SpaceCharge and GridLeak Calibration How-To Guide


The following steps explain how to perform the calibrations of the SpaceCharge and GridLeak database entries. There are many steps, but they should be straightforward and not quite as difficult as the length of this document might imply. For further information, please contact Gene Van Buren.

  1. SETUP
    1. Make sure sufficient DAQ files for this dataset are available.

      Somewhere around 30 to 50 DAQ files will probably do fine, with collisions producing small multiplicities needing the most DAQ files (e.g. pp collisions will need about 50 DAQ files). These DAQ files should represent a large spread in the collider luminosity. Randomly picking files scattered throughout the dataset run period will probably suffice, but this should be checked by looking at the range that the scalers cover during the first pass (see below).

    2. Determine the timestamp and magnetic field that will be used for this data.

      You can use the RunLog Browser to determine the date and time of the first acquired data, as well as the magnetic field setting (reversed, half, etc.).

    3. Choose a working directory.

      You will need plenty of disk space for histograms (perhaps 1 GB).

    4. Create local database values for SpaceCharge and GridLeak.

      When the chain runs, it will first look for local versions (in a directory call StarDb) of the tables it wants from the database. We will need several versions of this directory, so it is wise to choose meaningful names. I like to make directories named StarDbX_Y, where X and Y are the SpaceCharge and GridLeak values I use.

      Inside this directory, there need to be two files:
      * spaceChargeCorR2.20071101.000001.C
      * StarDbX_Y/Calibrations/tpc/tpcGridLeak.DDDDDDDD.TTTTTT.C
      where DDDDDDDD.TTTTTT is the appropriate timestamp for this data. Example versions of those files are available by clicking on the each of the above filenames.

    5. Create directories for histograms.

      Again, we will need several directories, so naming wisely helps. I like to use the names histsX_Y, with X and Y as with StarDb.

    6. Decide on the chain to use.

      This should be the analysis chain, with a few modifcations:

      • SCScalerCal, OSpaceZ2, and OGridLeak3D options should be turned on.
      • Use of any inner-tracking detectors should be switched off. I've found that the following options turn off the SVT: "-svtD -svtdEdx -SvtIT".
    7. Create a script to use with the scheduler.

      This script will need to provide the jobs with the appropriate StarDb data, and the appropriate place to put the histograms. I have been doing this with soft links, as can be seen in my current example script(this is the runCalib.xml script attached to this page: your browser may not show it well, so download it or view source), but this should be updated with use of the sandbox and output elements at some point.


    In this pass, we will use zero space charge to analyze the data, and see what the calibration code recommends we should use for the space charge. These are the steps to proceed:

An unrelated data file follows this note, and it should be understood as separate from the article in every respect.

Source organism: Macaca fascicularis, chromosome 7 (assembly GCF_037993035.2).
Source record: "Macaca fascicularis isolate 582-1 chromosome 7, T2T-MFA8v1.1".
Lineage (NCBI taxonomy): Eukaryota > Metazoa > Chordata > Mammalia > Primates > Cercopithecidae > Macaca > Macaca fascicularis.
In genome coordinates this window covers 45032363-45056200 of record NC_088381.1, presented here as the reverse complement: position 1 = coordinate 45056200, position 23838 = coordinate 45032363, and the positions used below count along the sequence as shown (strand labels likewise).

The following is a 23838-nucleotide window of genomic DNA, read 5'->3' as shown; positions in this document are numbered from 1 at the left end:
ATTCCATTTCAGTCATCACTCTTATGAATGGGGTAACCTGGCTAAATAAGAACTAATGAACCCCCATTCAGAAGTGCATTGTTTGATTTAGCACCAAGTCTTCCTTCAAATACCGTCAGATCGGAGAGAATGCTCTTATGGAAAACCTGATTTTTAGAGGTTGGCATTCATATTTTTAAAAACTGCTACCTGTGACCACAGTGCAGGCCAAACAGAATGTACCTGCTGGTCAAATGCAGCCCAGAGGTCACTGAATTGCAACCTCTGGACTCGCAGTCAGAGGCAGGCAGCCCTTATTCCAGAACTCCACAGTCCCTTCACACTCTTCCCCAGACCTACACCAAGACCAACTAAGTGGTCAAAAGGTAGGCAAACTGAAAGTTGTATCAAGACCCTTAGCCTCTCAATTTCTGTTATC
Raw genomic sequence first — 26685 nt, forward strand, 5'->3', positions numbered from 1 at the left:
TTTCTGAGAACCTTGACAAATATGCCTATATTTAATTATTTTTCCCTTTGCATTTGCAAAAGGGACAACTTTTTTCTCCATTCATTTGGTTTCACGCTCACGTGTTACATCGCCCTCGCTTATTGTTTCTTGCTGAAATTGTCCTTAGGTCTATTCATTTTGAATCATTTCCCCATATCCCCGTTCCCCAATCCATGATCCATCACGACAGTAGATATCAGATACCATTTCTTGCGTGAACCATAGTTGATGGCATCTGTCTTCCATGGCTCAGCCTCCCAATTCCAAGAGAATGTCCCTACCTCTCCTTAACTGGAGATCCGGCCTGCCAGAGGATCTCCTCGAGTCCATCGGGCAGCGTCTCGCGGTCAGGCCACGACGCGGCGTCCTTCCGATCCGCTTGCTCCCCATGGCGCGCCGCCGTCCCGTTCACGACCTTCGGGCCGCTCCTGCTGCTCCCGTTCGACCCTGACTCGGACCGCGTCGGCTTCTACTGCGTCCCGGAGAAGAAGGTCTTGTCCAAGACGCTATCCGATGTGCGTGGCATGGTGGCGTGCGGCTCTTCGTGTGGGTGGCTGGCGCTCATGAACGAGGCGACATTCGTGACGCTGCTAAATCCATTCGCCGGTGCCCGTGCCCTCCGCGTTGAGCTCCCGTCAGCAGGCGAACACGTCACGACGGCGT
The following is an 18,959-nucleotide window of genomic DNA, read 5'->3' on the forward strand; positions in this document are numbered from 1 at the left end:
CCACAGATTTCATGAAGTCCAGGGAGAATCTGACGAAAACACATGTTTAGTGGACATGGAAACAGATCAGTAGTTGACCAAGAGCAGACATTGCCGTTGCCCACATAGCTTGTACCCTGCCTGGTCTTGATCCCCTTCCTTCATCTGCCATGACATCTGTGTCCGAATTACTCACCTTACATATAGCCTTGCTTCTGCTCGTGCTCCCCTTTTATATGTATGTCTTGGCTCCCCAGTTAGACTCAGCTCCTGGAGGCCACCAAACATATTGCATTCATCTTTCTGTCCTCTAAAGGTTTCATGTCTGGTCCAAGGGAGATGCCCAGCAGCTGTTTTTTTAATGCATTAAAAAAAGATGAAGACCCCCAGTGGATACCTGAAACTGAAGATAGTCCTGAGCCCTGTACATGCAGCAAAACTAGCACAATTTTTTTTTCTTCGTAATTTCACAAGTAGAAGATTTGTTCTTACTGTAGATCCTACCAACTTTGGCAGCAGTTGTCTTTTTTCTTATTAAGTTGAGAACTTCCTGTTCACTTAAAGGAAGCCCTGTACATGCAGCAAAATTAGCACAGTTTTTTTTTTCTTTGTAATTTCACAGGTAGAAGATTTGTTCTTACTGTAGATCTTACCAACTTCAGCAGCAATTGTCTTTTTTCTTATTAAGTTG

VERY IMPORTANT NOTE: This is unlikely to work as desired any more! When luminosities are so high that data uncorrected for SpaceCharge and GridLeak causes significant track splitting at the inner/outer TPC sector boundaries, such data is not useful for calibration. In such cases (perhaps all cases, now that luminosities are higher), the first pass should be made with a reasonable guess for the value of SpaceCharge based on historical values. It is still value to read these instructions and understand the concept of producing data, obtaining results, and getting improved guesses from there.

    1. Create three StarDb directories for zero SpaceCharge.

      Set up three StarDb directories as described earlier with GridLeak values of 9.0, 12.0, and 15.0. I would label these directories StarDb0_9.0, StarDb0_12.0, and StarDb_15.0. Edit the SpaceCharge files so that the appropriate line has the value 0 (e.g. row.fullFieldB = 0 for Reversed Full Field data). The other values don't matter just yet. The GridLeak files should also have a single line edited (e.g. row.MiddlGLStrength = 9.0, etc.).

    2. Create three histogram directories.

      For these three sets, I use hists0_9.0, hists0_12.0, hists0_15.0.

    3. Edit the scheduler script to use the correct StarDb and hists directories and run the script.

      I just edit the script for one set of values, run it, and then edit, run, edit, run.

    4. Check that the histograms are getting created.

      When the jobs are finished running, the hists directories should have a histogram file for each of the jobs run. Don't worry if a few don't turn up or finish. These histogram files contain a variety of histograms and a TTree called SC.

    5. Look at the range covered by the scalers to make sure this is a sufficient spread in luminosity.

      You will need to decide for yourself if this is true by looking, for example, at the histogram produced by the following:

      root -l
      [0] TChain SC("SC")
      [1] SC.Add("hists0_12.0/*")